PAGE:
God cares about sports and the positives they can teach…the work ethic…the incredible learnings from being part of a team…the friendships…the physical development as a result of getting in shape.

He cares about the opportunities that sports can bring into a world that aches with disappointments and negative diagnoses. If it hadn’t been for sports Michigan State’s Adreian Payne would not have met an eight year old girl named Lacey who had been battling cancer. Sports, namely being a 6’10” center on the Michigan State basketball team, was the avenue that brought him into Lacey’s hospital room at Sparrow Hospital in Lansing, Michigan.

But it was a little girl’s battling for her life that brought perspective into Adreian’s life.

God cares about sports, and he also cares about whether or not we can keep a healthy perspective on things that are temporal and things that are permanent.

I still love shooting the long jump shot, although my knees seem to be protesting it more and more, but more than that, I love coaching basketball and being used to have a positive impact on young people’s lives.

God cares more about my impact on the younger generation than he does about how sweet the rotation on the basketball looks as I shoot it towards the basket.

The guy who mentored me in coaching, Don Fackler, brought that perspective to me. Don had a sweet outside shot, and if I was guarding him down low he would make me pay by scoring and also sliming me with his perspiration. He sweat more than anybody I knew! But his impact on how I coach now is seen in many ways. I never used the word “discombobulated” until I met Don Fackler.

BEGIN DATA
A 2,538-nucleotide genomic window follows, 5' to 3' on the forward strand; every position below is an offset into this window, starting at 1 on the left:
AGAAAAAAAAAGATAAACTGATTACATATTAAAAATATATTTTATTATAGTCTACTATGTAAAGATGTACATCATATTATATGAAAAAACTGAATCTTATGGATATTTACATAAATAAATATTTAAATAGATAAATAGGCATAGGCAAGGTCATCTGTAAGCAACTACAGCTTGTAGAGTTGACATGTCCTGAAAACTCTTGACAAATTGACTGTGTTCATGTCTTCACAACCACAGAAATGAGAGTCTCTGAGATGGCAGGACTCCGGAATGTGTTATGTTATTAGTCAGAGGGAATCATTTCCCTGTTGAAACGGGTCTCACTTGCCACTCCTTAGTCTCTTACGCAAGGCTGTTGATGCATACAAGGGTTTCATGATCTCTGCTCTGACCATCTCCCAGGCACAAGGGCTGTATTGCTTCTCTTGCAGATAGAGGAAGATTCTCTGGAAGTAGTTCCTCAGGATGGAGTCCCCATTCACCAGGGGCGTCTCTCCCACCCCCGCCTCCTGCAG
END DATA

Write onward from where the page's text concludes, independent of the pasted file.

At his funeral some twelve years ago now the aisles of First United Methodist Church in Mason, Michigan were filled with his former players…young men and women who had been impacted by him. Young men and women who were now raising their own children, or pursuing their college degree, or making a positive impact wherever they now lived.

I think that’s why God cares about sports, and that’s why I also care about sports.

Pool Hall Faith Conversations

November 12, 2013

WORDS FROM W.W.                                                       November 12, 2013

 

 

      Last night about sixty people from six different churches from our community met on the second floor of a brewery restaurant to talk about faith questions. Pool tables adorned our meeting area, although we all withheld the urge to “break ‘em!”

We talked about four questions that dealt with our understandings of worship, how we experience Jesus, what would we do if we didn’t have church, and thoughts about the growing population of people who classify themselves as “nones”- people who have exited the church as a place to experience God.

Lutherans stood alongside Methodists, who stood next to Presbyterians, who rubbed elbows with Mennonites, who smiled at Baptists. Each question began with two of the pastors giving brief thoughts on it, and then the people went at it in smaller groups. Each new question was preceded with a reshuffling of the humanity present based on what kind of shoe they were wearing, where they lived, how they licked their ice cream cone…etc.

I stood with my Sprite next to a colleague with his wine and we talked about faith. No one got upset, or tried to make others “come over to the truth.” All of us realized that none of us have all the answers, and the one who thinks he has all the answers is the one to beware of.

We listened with our ears, disagreed without coming to blows, and pondered questions about our faith that we too often don’t think about.